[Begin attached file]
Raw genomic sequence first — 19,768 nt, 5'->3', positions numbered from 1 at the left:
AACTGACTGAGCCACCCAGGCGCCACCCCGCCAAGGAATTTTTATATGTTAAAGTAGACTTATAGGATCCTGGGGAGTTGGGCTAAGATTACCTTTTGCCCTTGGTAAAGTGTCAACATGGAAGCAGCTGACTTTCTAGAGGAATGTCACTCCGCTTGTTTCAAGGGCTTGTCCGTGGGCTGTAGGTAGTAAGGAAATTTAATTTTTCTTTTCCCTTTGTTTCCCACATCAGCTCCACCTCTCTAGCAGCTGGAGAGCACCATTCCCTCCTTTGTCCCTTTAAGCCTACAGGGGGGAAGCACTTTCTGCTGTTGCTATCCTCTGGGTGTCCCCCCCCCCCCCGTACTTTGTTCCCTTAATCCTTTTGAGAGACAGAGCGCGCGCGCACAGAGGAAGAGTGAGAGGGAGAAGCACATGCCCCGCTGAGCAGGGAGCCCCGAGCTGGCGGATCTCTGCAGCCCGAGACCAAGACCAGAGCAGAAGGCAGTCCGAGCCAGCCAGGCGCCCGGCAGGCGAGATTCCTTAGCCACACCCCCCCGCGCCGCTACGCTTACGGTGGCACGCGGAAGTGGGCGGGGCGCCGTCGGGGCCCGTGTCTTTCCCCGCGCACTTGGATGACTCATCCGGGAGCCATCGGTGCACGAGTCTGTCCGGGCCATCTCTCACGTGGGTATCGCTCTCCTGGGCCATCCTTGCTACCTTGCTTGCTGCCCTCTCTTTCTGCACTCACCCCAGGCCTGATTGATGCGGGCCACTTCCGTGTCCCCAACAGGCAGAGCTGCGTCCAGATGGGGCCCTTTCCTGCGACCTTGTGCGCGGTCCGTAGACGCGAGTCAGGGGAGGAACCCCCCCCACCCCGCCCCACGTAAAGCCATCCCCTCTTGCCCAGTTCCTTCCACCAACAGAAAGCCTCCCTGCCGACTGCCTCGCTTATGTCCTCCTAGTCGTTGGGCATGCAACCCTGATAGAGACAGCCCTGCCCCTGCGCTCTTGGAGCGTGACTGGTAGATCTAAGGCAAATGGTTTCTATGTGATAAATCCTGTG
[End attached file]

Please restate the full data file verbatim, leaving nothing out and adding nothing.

Raw genomic sequence first — 19,768 nt, 5'->3', positions numbered from 1 at the left:
AACTGACTGAGCCACCCAGGCGCCACCCCGCCAAGGAATTTTTATATGTTAAAGTAGACTTATAGGATCCTGGGGAGTTGGGCTAAGATTACCTTTTGCCCTTGGTAAAGTGTCAACATGGAAGCAGCTGACTTTCTAGAGGAATGTCACTCCGCTTGTTTCAAGGGCTTGTCCGTGGGCTGTAGGTAGTAAGGAAATTTAATTTTTCTTTTCCCTTTGTTTCCCACATCAGCTCCACCTCTCTAGCAGCTGGAGAGCACCATTCCCTCCTTTGTCCCTTTAAGCCTACAGGGGGGAAGCACTTTCTGCTGTTGCTATCCTCTGGGTGTCCCCCCCCCCCCCGTACTTTGTTCCCTTAATCCTTTTGAGAGACAGAGCGCGCGCGCACAGAGGAAGAGTGAGAGGGAGAAGCACATGCCCCGCTGAGCAGGGAGCCCCGAGCTGGCGGATCTCTGCAGCCCGAGACCAAGACCAGAGCAGAAGGCAGTCCGAGCCAGCCAGGCGCCCGGCAGGCGAGATTCCTTAGCCACACCCCCCCGCGCCGCTACGCTTACGGTGGCACGCGGAAGTGGGCGGGGCGCCGTCGGGGCCCGTGTCTTTCCCCGCGCACTTGGATGACTCATCCGGGAGCCATCGGTGCACGAGTCTGTCCGGGCCATCTCTCACGTGGGTATCGCTCTCCTGGGCCATCCTTGCTACCTTGCTTGCTGCCCTCTCTTTCTGCACTCACCCCAGGCCTGATTGATGCGGGCCACTTCCGTGTCCCCAACAGGCAGAGCTGCGTCCAGATGGGGCCCTTTCCTGCGACCTTGTGCGCGGTCCGTAGACGCGAGTCAGGGGAGGAACCCCCCCCACCCCGCCCCACGTAAAGCCATCCCCTCTTGCCCAGTTCCTTCCACCAACAGAAAGCCTCCCTGCCGACTGCCTCGCTTATGTCCTCCTAGTCGTTGGGCATGCAACCCTGATAGAGACAGCCCTGCCCCTGCGCTCTTGGAGCGTGACTGGTAGATCTAAGGCAAATGGTTTCTATGTGATAAATCCTGTG